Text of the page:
Formatting Pivot Tables Version 3

I’ll try to tone down the hyperbole from the last post. It all started with a simple macro to format the selection with the comma style.

Sub MakeComma()
   
    If TypeName(Selection) = “Range” Then
        Selection.Style = “Comma”
    End If
   
End Sub

I loved this little macro. Then I decided that formatting pivot tables was just as tedious as applying styles. I made Version 2, and I saw that it was good.

Sub MakeComma()
   
    Dim pf As PivotField
   
    If TypeName(Selection) = “Range” Then
        On Error Resume Next
            Set pf = ActiveCell.PivotField
        On Error GoTo 0
       
        If pf Is Nothing Then
            Selection.Style = “Comma”
        Else
            pf.NumberFormat = “#,##0.00″
        End If
    End If
   
End Sub

The other day I was making a pivot table that used the Count aggregation. I don’t use Count anywhere near as much as Sum, but there I was. Showing two decimal places with Count isn’t the worst thing in the world, but I didn’t like it. Counting is done with whole numbers. Nor did I like changing the number format manually. Version 3 was born.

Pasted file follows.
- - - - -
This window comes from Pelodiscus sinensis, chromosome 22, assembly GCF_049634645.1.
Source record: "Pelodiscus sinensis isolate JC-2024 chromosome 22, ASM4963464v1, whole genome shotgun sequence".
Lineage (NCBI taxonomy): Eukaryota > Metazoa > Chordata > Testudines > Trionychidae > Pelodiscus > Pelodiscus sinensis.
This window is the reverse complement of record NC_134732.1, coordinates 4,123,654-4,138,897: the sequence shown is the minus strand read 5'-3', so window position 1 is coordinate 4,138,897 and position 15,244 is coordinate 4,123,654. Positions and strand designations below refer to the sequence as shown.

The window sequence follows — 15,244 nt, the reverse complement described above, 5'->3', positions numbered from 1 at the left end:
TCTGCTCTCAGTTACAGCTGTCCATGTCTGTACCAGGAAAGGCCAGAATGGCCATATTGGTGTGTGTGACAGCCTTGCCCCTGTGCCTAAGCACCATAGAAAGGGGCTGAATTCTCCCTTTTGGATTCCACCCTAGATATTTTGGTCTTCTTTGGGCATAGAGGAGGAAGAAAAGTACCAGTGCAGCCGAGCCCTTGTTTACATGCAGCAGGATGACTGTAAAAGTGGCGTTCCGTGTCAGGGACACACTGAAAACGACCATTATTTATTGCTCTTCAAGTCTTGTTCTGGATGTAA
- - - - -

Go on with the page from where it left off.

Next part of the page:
Sub MakeComma()
   
    Dim pf As PivotField
   
    Const sNODECIMALS As String = "#,##0"
    Const sTWODECIMALS As String = "#,##0.00"
   
    If TypeName(Selection) = "Range" Then
        On Error Resume Next
            Set pf = ActiveCell.PivotField
        On Error GoTo 0
       
        If pf Is Nothing Then
            Selection.Style = "Comma"
        Else
            If pf.NumberFormat = sTWODECIMALS Then
                pf.NumberFormat = sNODECIMALS
            Else
                pf.NumberFormat = sTWODECIMALS
            End If
        End If
    End If
   
End Sub

My initial revision checked whether the PivotField.Function property was xlSum or xlCount and applied formatting appropriately. That felt too rigid. Once my fingers are on Ctrl+M, it really doesn’t matter to me how many times I have to press down (within reason of course). So I went with a toggle between two decimals and no decimals. Now I’m happy again.

To assign to a shortcut key, I have these two statements in my Auto_Open and Auto_Close procedures, respectively.

Application.OnKey "^m", "MakeComma"
Application.OnKey "^m"

One Comment

  1. Jeff Weir says:

    My initial revision checked whether the PivotField.Function property was xlSum or xlCount and applied formatting appropriately. That felt too rigid. Once my fingers are on Ctrl+M, it really doesn’t matter to me how many times I have to press down (within reason of course).

    That’s hilarious. You love keyboard shortcuts so much, that your approach requires you to use two shortcuts instead of one.

    Yep, you’re a keyboard shortcut addict, alright!

    :-)

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